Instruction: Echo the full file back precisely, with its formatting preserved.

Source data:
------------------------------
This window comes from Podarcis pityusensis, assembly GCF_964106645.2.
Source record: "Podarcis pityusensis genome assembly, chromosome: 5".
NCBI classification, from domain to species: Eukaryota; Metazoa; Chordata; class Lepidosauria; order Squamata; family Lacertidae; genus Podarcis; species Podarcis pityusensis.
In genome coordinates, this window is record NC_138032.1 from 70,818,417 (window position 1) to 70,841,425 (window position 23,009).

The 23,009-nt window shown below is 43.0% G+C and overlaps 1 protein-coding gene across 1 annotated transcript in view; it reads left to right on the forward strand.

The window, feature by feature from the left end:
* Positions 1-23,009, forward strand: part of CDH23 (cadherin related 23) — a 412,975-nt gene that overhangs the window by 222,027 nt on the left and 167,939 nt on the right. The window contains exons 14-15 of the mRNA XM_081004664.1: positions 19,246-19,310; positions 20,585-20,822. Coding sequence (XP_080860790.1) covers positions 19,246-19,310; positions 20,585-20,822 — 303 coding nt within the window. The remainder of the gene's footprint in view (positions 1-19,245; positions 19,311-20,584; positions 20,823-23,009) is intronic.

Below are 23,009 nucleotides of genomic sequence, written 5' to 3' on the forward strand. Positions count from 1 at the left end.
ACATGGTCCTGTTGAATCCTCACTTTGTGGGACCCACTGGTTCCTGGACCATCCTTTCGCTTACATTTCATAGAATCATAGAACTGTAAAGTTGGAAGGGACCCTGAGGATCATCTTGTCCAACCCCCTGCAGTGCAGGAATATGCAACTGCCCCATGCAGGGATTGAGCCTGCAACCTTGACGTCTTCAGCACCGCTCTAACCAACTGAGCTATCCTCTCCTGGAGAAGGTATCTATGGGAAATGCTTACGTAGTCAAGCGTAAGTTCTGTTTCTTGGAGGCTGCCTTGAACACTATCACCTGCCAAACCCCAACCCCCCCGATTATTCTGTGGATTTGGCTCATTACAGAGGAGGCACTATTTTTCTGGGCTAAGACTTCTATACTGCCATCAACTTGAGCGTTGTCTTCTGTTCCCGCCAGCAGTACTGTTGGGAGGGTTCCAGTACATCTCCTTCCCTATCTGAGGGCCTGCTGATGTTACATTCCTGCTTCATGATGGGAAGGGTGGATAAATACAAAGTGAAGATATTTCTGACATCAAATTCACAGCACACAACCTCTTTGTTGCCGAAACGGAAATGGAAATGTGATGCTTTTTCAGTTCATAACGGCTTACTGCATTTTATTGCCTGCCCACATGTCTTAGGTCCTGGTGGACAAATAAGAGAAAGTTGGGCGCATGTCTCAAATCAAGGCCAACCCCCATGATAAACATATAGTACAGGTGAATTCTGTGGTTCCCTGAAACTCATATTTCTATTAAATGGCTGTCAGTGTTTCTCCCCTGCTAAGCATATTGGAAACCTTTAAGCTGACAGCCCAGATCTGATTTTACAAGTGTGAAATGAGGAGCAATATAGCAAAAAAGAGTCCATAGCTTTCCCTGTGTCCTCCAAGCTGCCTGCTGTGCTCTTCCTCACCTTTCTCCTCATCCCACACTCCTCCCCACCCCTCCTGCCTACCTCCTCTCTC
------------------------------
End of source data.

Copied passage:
This window comes from Podarcis pityusensis, assembly GCF_964106645.2.
Source record: "Podarcis pityusensis genome assembly, chromosome: 5".
NCBI classification, from domain to species: Eukaryota; Metazoa; Chordata; class Lepidosauria; order Squamata; family Lacertidae; genus Podarcis; species Podarcis pityusensis.
In genome coordinates, this window is record NC_138032.1 from 70,818,417 (window position 1) to 70,841,425 (window position 23,009).

The 23,009-nt window shown below is 43.0% G+C and overlaps 1 protein-coding gene across 1 annotated transcript in view; it reads left to right on the forward strand.

The window, feature by feature from the left end:
* Positions 1-23,009, forward strand: part of CDH23 (cadherin related 23) — a 412,975-nt gene that overhangs the window by 222,027 nt on the left and 167,939 nt on the right. The window contains exons 14-15 of the mRNA XM_081004664.1: positions 19,246-19,310; positions 20,585-20,822. Coding sequence (XP_080860790.1) covers positions 19,246-19,310; positions 20,585-20,822 — 303 coding nt within the window. The remainder of the gene's footprint in view (positions 1-19,245; positions 19,311-20,584; positions 20,823-23,009) is intronic.

Below are 23,009 nucleotides of genomic sequence, written 5' to 3' on the forward strand. Positions count from 1 at the left end.
ACATGGTCCTGTTGAATCCTCACTTTGTGGGACCCACTGGTTCCTGGACCATCCTTTCGCTTACATTTCATAGAATCATAGAACTGTAAAGTTGGAAGGGACCCTGAGGATCATCTTGTCCAACCCCCTGCAGTGCAGGAATATGCAACTGCCCCATGCAGGGATTGAGCCTGCAACCTTGACGTCTTCAGCACCGCTCTAACCAACTGAGCTATCCTCTCCTGGAGAAGGTATCTATGGGAAATGCTTACGTAGTCAAGCGTAAGTTCTGTTTCTTGGAGGCTGCCTTGAACACTATCACCTGCCAAACCCCAACCCCCCCGATTATTCTGTGGATTTGGCTCATTACAGAGGAGGCACTATTTTTCTGGGCTAAGACTTCTATACTGCCATCAACTTGAGCGTTGTCTTCTGTTCCCGCCAGCAGTACTGTTGGGAGGGTTCCAGTACATCTCCTTCCCTATCTGAGGGCCTGCTGATGTTACATTCCTGCTTCATGATGGGAAGGGTGGATAAATACAAAGTGAAGATATTTCTGACATCAAATTCACAGCACACAACCTCTTTGTTGCCGAAACGGAAATGGAAATGTGATGCTTTTTCAGTTCATAACGGCTTACTGCATTTTATTGCCTGCCCACATGTCTTAGGTCCTGGTGGACAAATAAGAGAAAGTTGGGCGCATGTCTCAAATCAAGGCCAACCCCCATGATAAACATATAGTACAGGTGAATTCTGTGGTTCCCTGAAACTCATATTTCTATTAAATGGCTGTCAGTGTTTCTCCCCTGCTAAGCATATTGGAAACCTTTAAGCTGACAGCCCAGATCTGATTTTACAAGTGTGAAATGAGGAGCAATATAGCAAAAAAGAGTCCATAGCTTTCCCTGTGTCCTCCAAGCTGCCTGCTGTGCTCTTCCTCACCTTTCTCCTCATCCCACACTCCTCCCCACCCCTCCTGCCTACCTCCTCTCTC